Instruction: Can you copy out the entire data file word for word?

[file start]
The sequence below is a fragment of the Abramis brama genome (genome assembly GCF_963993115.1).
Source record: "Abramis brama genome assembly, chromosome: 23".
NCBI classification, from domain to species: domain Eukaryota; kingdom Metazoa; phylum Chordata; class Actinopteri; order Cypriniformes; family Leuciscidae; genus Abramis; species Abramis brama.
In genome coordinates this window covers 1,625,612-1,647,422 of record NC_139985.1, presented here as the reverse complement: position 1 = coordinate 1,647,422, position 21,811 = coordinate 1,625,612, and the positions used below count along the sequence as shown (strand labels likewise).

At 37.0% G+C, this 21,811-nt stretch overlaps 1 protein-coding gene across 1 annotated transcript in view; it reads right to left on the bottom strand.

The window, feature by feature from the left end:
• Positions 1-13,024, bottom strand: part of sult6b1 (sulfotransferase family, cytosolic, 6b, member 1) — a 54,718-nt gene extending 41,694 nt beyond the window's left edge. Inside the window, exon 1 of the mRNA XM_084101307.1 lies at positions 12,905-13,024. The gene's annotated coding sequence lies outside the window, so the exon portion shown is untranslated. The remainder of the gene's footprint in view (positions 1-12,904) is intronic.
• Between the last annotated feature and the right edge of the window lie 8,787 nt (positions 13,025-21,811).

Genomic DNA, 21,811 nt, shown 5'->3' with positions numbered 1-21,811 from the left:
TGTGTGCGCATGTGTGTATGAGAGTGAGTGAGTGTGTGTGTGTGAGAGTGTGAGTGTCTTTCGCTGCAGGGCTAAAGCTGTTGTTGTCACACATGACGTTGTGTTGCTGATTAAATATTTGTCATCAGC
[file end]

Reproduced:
The sequence below is a fragment of the Abramis brama genome (genome assembly GCF_963993115.1).
Source record: "Abramis brama genome assembly, chromosome: 23".
NCBI classification, from domain to species: domain Eukaryota; kingdom Metazoa; phylum Chordata; class Actinopteri; order Cypriniformes; family Leuciscidae; genus Abramis; species Abramis brama.
In genome coordinates this window covers 1,625,612-1,647,422 of record NC_139985.1, presented here as the reverse complement: position 1 = coordinate 1,647,422, position 21,811 = coordinate 1,625,612, and the positions used below count along the sequence as shown (strand labels likewise).

At 37.0% G+C, this 21,811-nt stretch overlaps 1 protein-coding gene across 1 annotated transcript in view; it reads right to left on the bottom strand.

The window, feature by feature from the left end:
• Positions 1-13,024, bottom strand: part of sult6b1 (sulfotransferase family, cytosolic, 6b, member 1) — a 54,718-nt gene extending 41,694 nt beyond the window's left edge. Inside the window, exon 1 of the mRNA XM_084101307.1 lies at positions 12,905-13,024. The gene's annotated coding sequence lies outside the window, so the exon portion shown is untranslated. The remainder of the gene's footprint in view (positions 1-12,904) is intronic.
• Between the last annotated feature and the right edge of the window lie 8,787 nt (positions 13,025-21,811).

Genomic DNA, 21,811 nt, shown 5'->3' with positions numbered 1-21,811 from the left:
TGTGTGCGCATGTGTGTATGAGAGTGAGTGAGTGTGTGTGTGTGAGAGTGTGAGTGTCTTTCGCTGCAGGGCTAAAGCTGTTGTTGTCACACATGACGTTGTGTTGCTGATTAAATATTTGTCATCAGC